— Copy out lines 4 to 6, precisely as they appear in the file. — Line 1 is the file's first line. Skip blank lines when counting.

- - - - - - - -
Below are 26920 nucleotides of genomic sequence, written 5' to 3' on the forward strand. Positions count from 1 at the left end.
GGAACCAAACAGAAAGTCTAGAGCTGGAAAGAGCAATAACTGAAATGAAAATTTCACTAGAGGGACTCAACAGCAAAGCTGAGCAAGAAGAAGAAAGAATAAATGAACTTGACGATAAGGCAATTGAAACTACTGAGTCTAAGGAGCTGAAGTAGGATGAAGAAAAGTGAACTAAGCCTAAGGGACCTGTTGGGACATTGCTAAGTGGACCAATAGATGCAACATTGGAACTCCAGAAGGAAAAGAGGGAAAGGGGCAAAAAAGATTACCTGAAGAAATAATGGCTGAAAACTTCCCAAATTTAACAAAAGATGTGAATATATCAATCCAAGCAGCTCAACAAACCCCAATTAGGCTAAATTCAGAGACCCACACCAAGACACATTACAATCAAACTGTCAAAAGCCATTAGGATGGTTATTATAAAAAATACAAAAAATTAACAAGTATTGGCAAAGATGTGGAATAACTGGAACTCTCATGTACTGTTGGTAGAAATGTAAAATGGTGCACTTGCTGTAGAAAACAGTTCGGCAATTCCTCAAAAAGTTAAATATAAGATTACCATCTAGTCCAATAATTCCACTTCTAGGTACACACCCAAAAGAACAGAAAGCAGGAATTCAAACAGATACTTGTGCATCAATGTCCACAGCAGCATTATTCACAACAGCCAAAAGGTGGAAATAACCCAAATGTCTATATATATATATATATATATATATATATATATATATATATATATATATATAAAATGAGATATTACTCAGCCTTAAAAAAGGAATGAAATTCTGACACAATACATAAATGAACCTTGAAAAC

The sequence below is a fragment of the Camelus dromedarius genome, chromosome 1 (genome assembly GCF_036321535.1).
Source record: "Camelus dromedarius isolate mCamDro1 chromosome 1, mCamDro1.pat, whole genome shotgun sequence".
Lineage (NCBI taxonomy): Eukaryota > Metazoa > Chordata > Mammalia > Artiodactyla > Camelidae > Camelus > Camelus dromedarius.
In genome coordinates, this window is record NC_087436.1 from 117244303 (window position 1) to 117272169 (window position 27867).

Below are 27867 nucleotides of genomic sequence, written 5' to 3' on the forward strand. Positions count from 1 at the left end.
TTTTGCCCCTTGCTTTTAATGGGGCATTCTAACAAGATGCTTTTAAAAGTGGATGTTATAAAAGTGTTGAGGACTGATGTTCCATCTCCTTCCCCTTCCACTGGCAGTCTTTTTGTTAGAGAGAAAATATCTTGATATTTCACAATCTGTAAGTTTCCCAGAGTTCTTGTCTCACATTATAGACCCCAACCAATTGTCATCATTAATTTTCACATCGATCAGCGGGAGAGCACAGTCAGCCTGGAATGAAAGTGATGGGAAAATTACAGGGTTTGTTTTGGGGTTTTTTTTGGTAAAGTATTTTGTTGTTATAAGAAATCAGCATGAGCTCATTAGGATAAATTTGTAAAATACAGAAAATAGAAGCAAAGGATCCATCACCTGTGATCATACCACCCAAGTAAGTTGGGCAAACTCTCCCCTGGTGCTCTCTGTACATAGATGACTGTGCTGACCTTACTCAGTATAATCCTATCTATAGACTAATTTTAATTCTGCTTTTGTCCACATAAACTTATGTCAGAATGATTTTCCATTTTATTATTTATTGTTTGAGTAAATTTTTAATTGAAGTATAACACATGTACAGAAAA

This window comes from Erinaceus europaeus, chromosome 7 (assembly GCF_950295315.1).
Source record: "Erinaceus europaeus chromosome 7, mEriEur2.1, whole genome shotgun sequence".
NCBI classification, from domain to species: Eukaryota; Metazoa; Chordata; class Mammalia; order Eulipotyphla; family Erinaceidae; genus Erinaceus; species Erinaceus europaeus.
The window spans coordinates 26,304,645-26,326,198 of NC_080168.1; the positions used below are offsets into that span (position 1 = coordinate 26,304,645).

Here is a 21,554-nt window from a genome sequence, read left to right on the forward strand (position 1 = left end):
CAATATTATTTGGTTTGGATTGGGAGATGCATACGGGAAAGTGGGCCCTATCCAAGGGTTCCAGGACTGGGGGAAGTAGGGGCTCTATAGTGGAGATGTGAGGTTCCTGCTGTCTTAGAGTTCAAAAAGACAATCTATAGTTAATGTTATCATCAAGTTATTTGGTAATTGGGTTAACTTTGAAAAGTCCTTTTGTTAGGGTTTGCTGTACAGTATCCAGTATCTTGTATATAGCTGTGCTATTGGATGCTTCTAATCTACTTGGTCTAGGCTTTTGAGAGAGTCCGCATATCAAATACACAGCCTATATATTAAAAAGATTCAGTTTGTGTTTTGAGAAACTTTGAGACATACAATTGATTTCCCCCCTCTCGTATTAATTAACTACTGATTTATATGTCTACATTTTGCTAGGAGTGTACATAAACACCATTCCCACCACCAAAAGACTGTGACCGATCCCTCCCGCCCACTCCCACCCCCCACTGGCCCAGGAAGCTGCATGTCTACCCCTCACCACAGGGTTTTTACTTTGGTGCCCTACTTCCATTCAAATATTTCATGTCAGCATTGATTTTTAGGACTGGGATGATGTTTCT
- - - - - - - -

Source record: "Camelus dromedarius isolate mCamDro1 chromosome 1, mCamDro1.pat, whole genome shotgun sequence".
Lineage (NCBI taxonomy): Eukaryota > Metazoa > Chordata > Mammalia > Artiodactyla > Camelidae > Camelus > Camelus dromedarius.
In genome coordinates, this window is record NC_087436.1 from 117244303 (window position 1) to 117272169 (window position 27867).